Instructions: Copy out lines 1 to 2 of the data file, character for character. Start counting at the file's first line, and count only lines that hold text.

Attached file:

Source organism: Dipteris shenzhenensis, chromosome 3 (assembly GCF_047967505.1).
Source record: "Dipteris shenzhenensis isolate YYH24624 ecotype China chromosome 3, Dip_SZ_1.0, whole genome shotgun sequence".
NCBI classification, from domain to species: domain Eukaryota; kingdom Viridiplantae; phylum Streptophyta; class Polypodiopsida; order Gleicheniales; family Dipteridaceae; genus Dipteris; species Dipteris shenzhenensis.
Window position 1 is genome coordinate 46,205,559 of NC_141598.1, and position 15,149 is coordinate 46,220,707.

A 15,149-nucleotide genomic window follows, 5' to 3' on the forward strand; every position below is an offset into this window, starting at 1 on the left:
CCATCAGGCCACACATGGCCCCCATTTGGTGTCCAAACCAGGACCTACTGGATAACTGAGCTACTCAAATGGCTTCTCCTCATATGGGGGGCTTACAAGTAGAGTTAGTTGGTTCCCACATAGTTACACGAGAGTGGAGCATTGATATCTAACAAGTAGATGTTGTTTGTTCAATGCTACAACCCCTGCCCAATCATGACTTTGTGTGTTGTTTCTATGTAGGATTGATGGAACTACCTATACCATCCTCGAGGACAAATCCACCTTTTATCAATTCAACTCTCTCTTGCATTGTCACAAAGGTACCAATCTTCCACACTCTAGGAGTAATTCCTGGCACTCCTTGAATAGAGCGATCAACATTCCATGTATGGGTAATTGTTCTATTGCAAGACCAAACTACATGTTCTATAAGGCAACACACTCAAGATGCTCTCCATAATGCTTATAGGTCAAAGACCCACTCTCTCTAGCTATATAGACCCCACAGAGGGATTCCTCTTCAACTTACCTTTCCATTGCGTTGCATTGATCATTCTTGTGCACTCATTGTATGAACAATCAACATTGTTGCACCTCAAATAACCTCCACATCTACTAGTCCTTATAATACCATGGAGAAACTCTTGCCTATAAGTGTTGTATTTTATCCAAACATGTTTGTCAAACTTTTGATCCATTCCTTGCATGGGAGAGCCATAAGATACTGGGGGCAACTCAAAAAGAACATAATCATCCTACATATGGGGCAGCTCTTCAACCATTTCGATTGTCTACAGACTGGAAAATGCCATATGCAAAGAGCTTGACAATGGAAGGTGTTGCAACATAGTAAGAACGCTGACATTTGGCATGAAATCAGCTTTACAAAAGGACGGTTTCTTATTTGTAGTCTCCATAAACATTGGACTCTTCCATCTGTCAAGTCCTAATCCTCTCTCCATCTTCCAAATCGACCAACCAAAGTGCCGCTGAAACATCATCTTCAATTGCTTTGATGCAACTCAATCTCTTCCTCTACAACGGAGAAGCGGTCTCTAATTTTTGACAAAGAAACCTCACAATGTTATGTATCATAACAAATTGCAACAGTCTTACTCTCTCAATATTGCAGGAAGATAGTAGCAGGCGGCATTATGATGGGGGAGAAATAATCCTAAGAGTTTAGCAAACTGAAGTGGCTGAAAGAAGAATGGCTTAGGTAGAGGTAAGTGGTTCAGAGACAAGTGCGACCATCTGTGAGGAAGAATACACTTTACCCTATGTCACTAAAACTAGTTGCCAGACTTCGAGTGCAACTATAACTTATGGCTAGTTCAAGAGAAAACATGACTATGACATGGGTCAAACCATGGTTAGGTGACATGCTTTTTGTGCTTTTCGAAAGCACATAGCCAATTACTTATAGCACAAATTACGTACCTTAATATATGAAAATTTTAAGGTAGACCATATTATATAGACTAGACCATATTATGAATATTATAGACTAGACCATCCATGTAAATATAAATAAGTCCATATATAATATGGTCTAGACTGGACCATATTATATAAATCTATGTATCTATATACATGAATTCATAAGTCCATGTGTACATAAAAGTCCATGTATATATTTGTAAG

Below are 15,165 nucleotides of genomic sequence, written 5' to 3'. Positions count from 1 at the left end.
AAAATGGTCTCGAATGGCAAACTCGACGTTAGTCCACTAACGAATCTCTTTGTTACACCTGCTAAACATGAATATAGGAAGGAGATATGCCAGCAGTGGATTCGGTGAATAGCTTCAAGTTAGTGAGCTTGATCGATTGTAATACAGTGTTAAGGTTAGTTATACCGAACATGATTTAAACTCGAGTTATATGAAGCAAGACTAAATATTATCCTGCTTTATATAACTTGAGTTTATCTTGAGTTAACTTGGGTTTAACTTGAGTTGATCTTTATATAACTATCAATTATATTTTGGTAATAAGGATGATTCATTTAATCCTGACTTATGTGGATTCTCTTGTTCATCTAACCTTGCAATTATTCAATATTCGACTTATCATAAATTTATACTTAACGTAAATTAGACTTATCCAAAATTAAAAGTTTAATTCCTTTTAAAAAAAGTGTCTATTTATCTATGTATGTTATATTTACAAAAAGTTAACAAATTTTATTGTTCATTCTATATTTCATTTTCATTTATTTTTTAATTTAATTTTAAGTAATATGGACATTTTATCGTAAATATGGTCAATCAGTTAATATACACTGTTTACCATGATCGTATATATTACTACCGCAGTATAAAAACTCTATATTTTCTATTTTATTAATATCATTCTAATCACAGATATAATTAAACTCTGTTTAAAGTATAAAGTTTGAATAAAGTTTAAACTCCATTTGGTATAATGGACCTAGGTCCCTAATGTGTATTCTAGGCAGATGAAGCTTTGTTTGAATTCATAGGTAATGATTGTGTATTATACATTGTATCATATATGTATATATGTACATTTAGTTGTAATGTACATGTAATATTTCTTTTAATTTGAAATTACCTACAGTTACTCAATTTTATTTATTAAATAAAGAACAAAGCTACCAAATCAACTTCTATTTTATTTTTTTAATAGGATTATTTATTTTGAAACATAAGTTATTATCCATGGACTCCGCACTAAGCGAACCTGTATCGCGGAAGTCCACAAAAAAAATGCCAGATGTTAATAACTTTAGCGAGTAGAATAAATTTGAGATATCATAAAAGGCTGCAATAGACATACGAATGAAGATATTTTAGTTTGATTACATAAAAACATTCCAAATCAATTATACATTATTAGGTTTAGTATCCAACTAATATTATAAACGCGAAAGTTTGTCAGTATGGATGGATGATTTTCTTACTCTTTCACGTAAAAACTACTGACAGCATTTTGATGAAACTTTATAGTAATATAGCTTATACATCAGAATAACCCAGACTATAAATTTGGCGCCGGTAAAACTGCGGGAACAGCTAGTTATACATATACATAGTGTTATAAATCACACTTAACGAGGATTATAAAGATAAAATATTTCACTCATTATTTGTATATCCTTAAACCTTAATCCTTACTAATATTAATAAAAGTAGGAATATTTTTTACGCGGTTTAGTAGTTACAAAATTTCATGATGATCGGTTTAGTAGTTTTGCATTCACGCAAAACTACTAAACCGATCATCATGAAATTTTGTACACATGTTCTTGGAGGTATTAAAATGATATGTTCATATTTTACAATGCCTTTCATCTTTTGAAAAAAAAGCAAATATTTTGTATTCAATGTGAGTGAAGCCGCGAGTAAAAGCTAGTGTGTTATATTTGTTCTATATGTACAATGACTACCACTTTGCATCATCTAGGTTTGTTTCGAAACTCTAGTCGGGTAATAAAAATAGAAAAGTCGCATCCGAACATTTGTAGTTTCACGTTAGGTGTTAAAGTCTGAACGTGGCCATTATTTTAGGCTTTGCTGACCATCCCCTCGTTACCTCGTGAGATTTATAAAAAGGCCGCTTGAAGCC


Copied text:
Source organism: Dipteris shenzhenensis, chromosome 3 (assembly GCF_047967505.1).
Source record: "Dipteris shenzhenensis isolate YYH24624 ecotype China chromosome 3, Dip_SZ_1.0, whole genome shotgun sequence".